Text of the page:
Superior Refinery targeted by “Husky Friends” satire
Satire targets company's continued use of hydrogen fluoride on anniversary of terrifying 2018 explosion
SUPERIOR, WI - Yesterday, on the anniversary of the 2018 explosion of their Superior Refinery, Husky Energy, part of the Cenovus group of companies, launched “Husky Friends,” a huge outreach effort supposedly aimed at calming fears about the continued use of hydrogen fluoride, a lethal chemical used in oil refining that was nearly released in the 2018 explosion.
“Husky Friends” representatives conducted public engagements in Duluth and Superior, passing out brochures and entertaining residents with a Husky mascot, even meeting with Superior mayor Jim Paine. The program also sent postcards to thousands of homes near the refinery, inviting residents to sign up for SMS alerts about future explosions, as well as a “Compassion Kit” that includes a cream for chemical burns, a hydrogen fluoride detector for kid’s bedrooms, and a coloring book. The warnings and Compassion Kits were made available to everyone living within the so-called “Friend Zone,” the area in immediate danger during a catastrophic hydrogen fluoride release. The website and brochures also featured horrifying medical facts about hydrogen fluoride exposure, including its capability to cause death with exposure to as little as 2.5% of the body.
Then, shortly after "Husky Friends" launched, a panicky statement was released by Cenovus, formally rebuking the group of activists for impersonating them, and promising much legal action.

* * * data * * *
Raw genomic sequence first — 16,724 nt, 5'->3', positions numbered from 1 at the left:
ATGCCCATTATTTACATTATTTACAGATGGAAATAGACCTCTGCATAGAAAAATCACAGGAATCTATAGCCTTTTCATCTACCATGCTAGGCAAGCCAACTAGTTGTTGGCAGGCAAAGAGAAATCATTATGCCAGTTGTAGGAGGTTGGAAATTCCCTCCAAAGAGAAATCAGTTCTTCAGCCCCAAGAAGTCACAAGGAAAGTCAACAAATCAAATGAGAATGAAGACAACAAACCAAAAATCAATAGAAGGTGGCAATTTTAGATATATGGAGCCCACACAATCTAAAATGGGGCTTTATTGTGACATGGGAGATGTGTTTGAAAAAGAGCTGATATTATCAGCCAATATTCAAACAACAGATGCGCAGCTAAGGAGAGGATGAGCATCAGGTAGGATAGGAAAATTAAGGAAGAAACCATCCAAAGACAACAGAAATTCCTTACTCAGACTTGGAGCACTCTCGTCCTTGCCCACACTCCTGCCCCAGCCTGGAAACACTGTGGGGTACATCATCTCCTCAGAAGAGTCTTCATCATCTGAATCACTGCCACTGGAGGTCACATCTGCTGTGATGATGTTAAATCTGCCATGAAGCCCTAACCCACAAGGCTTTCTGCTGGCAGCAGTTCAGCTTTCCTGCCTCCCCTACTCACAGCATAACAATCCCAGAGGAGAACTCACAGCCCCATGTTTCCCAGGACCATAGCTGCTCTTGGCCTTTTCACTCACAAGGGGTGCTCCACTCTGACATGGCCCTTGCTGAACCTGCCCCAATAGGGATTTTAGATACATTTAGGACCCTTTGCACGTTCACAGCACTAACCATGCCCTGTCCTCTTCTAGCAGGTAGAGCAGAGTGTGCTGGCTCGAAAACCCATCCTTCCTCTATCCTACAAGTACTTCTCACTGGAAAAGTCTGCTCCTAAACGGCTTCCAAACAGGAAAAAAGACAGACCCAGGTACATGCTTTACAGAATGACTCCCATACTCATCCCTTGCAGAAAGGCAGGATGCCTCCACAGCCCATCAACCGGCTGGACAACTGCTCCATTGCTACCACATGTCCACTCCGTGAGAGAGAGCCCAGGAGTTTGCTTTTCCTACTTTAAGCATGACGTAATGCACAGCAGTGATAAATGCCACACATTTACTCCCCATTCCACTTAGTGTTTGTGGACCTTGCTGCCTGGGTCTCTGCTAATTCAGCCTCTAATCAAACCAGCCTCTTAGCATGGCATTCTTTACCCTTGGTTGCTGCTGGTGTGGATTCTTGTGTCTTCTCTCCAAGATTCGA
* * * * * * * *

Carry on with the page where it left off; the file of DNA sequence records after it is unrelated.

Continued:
It was all part of an elaborate hoax concocted by the Modest Proposals, a collaboration of Extinction Rebellion members and the Yes Men.
“Husky Friends may be satirical, but it mirrors Cenovus’s ghoulish disregard for the community’s well-being,” said Modest Proposals member Jim Haugen. “They’re putting the safety of thousands upon thousands of people at risk by using one of the most toxic chemicals known to humanity, in a refinery that already blew up once, just to make a few extra dollars.”
Towns and cities like Superior that host polluting industries frequently become “sacrifice zones,” where communities trade short-term economic gain for long-term health hazards and environmental damage, creating a cycle of exploitation. "I think we've been sacrificed," said Superior resident Kay McKenzie. "The people here have been sacrificed for the petroleum industry."
“As the climate crisis intensifies, we don’t have to accept the short-term trade-offs that corporations like Enbridge and Cenovus offer,” said former Superior resident Dr. Meghan Krausch. “We can, instead, embrace—and act upon—another vision, one that places an inherent value in Superior’s location on an aquifer of artesian water, the powerful beauty of Lake Superior, or the municipal forest, rather than seeing them simply as things to exploit and be sold off. The future is not a luxury, and we don’t have to sacrifice anyone.”
Local residents have started to mobilize against the refinery and its continued use of hydrogen fluoride and are calling on Cenovus to pause the Superior Refinery rebuild.